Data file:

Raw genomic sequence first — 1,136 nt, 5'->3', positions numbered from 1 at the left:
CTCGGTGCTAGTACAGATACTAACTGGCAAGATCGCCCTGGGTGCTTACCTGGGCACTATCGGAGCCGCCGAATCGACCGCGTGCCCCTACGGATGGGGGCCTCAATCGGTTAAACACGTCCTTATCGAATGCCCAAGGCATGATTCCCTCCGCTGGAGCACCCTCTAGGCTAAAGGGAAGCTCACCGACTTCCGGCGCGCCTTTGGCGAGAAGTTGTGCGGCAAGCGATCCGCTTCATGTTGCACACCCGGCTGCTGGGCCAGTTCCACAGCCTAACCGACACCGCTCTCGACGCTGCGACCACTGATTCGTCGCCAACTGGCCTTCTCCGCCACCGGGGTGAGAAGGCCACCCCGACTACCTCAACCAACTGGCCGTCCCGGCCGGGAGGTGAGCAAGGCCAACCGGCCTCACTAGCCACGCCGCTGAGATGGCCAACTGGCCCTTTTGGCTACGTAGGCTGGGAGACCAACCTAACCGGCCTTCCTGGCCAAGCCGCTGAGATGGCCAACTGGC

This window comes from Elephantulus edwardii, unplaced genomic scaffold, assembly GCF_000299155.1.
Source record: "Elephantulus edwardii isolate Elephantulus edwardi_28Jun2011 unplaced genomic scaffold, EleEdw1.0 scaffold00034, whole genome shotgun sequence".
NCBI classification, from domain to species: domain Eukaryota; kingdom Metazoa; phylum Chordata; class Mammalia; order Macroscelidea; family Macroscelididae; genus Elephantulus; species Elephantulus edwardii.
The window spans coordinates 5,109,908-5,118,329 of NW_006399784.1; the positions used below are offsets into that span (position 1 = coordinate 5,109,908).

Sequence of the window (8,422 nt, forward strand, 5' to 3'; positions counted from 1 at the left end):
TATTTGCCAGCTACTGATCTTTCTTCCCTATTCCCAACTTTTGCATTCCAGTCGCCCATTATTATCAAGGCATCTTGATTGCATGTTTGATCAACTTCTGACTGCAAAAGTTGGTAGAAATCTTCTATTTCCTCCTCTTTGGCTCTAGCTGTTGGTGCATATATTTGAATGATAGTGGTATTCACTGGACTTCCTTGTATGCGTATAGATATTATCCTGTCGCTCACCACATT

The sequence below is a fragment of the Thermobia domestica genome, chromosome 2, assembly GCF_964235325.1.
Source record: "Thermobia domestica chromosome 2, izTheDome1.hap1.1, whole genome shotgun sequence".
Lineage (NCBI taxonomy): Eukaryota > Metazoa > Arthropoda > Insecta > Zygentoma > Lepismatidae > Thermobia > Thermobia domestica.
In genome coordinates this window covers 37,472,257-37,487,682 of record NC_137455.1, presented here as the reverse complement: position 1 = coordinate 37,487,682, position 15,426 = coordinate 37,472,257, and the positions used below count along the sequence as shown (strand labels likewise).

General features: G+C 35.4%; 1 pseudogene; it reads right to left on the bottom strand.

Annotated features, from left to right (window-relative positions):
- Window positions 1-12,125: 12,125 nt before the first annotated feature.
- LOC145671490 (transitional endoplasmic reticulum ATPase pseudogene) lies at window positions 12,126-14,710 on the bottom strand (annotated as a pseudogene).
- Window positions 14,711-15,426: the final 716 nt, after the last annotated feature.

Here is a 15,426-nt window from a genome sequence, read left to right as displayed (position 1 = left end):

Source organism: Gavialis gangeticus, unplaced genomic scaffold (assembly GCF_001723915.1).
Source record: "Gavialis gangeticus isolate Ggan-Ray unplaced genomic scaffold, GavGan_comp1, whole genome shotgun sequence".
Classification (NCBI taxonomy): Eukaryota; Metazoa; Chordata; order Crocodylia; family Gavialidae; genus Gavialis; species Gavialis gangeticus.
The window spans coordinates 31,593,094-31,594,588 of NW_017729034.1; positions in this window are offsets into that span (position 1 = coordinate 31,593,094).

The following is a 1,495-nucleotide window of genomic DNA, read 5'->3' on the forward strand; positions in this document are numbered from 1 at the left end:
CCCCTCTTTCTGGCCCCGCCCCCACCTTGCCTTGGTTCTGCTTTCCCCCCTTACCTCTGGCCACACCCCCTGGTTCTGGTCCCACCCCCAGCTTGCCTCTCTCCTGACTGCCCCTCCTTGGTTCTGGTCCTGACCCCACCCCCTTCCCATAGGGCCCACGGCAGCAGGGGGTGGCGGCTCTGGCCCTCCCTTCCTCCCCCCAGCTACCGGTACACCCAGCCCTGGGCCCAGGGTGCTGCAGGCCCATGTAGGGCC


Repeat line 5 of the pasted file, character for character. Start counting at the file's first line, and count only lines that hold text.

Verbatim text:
NCBI classification, from domain to species: domain Eukaryota; kingdom Metazoa; phylum Chordata; class Mammalia; order Macroscelidea; family Macroscelididae; genus Elephantulus; species Elephantulus edwardii.